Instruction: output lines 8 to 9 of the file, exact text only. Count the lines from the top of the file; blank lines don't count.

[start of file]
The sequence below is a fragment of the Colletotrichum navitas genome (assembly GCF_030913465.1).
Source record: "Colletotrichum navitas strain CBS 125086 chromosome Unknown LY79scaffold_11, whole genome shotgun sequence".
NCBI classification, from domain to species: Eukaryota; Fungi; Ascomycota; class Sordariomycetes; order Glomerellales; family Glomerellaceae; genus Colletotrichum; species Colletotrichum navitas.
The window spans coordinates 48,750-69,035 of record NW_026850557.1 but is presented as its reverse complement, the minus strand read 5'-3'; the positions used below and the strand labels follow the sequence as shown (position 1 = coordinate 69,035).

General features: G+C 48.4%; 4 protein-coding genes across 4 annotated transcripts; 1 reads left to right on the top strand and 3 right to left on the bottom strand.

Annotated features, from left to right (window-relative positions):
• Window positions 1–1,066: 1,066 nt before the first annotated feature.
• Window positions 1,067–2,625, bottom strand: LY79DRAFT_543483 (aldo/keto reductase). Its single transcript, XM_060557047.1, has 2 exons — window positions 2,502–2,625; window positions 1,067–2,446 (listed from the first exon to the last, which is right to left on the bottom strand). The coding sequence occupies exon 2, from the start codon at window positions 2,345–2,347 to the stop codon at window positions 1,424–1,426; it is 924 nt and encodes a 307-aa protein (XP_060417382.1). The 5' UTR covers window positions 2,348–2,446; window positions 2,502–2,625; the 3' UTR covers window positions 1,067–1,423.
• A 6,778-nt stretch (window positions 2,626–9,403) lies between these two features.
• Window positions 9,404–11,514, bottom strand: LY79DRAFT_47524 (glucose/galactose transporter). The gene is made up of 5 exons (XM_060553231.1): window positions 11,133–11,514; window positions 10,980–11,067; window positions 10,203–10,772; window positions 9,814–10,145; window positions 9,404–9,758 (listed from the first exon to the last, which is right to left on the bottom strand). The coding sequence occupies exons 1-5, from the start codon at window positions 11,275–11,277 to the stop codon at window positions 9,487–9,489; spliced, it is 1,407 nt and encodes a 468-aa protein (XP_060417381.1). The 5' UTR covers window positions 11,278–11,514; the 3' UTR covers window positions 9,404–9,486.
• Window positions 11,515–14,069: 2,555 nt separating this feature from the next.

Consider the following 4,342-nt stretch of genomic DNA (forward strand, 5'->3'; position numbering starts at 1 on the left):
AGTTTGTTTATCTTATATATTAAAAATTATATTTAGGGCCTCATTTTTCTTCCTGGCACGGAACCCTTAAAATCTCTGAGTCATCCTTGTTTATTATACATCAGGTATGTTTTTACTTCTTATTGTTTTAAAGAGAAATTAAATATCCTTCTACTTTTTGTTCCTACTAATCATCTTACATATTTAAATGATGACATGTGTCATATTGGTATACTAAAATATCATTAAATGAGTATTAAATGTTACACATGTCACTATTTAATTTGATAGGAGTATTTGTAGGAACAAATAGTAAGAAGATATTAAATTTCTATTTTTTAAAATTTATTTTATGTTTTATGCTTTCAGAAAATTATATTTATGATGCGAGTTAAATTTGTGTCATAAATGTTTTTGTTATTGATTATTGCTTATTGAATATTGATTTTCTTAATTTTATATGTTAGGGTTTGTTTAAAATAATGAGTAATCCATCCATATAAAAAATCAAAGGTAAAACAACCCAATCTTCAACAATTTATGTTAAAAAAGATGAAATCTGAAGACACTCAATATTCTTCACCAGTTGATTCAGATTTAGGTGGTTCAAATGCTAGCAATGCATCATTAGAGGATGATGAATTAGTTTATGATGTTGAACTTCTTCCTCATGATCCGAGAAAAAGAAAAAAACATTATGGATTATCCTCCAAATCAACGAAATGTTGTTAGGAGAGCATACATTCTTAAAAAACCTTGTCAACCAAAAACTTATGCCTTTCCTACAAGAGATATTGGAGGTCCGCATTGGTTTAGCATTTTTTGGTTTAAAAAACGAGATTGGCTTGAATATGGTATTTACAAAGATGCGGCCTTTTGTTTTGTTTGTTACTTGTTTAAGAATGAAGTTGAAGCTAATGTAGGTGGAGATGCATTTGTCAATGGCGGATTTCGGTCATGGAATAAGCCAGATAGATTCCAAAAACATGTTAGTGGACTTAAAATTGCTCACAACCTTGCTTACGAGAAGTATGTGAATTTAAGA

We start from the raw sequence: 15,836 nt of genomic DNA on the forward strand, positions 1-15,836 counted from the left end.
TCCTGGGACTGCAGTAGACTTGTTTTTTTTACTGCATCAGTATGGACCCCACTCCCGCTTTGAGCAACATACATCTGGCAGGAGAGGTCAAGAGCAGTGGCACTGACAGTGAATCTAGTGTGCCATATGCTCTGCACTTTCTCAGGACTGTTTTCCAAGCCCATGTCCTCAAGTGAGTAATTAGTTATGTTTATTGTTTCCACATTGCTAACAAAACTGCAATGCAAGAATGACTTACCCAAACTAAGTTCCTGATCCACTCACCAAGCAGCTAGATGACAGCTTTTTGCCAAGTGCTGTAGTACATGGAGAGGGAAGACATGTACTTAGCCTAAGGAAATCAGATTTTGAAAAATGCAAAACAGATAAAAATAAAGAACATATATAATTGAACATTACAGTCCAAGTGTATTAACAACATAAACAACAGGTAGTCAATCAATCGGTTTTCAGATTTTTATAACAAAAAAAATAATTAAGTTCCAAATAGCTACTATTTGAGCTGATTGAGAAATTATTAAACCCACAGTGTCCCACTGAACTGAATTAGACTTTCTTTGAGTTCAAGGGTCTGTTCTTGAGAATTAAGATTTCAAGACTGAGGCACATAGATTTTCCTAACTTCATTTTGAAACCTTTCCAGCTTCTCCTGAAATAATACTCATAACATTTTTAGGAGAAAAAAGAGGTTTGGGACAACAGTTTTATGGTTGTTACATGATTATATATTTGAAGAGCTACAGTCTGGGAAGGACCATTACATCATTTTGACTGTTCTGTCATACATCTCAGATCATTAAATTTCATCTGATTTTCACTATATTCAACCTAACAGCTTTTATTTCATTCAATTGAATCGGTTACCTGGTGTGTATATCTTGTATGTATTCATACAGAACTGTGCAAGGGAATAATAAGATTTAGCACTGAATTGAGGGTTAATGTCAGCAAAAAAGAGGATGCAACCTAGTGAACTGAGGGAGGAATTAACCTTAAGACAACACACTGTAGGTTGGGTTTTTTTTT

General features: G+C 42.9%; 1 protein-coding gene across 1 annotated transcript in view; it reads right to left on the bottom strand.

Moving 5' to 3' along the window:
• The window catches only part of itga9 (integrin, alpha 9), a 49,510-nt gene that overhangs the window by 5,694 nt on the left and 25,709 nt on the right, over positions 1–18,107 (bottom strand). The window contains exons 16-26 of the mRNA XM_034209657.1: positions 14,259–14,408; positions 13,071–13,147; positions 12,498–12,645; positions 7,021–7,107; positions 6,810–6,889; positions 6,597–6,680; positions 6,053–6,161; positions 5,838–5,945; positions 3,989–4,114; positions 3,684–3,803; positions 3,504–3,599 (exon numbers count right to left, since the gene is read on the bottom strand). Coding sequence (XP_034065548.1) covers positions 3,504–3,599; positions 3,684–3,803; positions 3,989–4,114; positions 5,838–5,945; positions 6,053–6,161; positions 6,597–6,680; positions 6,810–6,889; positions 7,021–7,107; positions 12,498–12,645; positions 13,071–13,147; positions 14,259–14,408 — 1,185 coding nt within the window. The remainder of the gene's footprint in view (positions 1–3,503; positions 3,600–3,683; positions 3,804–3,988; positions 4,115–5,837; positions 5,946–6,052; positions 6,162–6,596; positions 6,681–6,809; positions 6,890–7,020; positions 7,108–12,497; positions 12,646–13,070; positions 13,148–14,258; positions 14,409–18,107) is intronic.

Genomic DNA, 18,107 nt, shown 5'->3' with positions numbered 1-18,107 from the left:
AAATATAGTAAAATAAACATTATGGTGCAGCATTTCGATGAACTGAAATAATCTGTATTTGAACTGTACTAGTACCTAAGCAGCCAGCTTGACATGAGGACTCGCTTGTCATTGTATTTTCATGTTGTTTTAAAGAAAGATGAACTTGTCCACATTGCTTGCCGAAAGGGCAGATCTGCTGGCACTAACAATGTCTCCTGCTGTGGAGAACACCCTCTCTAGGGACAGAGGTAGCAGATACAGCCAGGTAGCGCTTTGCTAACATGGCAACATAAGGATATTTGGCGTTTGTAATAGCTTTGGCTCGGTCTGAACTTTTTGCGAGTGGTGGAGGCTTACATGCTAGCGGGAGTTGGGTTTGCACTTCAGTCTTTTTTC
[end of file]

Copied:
• Window positions 1,067–2,625, bottom strand: LY79DRAFT_543483 (aldo/keto reductase). Its single transcript, XM_060557047.1, has 2 exons — window positions 2,502–2,625; window positions 1,067–2,446 (listed from the first exon to the last, which is right to left on the bottom strand). The coding sequence occupies exon 2, from the start codon at window positions 2,345–2,347 to the stop codon at window positions 1,424–1,426; it is 924 nt and encodes a 307-aa protein (XP_060417382.1). The 5' UTR covers window positions 2,348–2,446; window positions 2,502–2,625; the 3' UTR covers window positions 1,067–1,423.
• A 6,778-nt stretch (window positions 2,626–9,403) lies between these two features.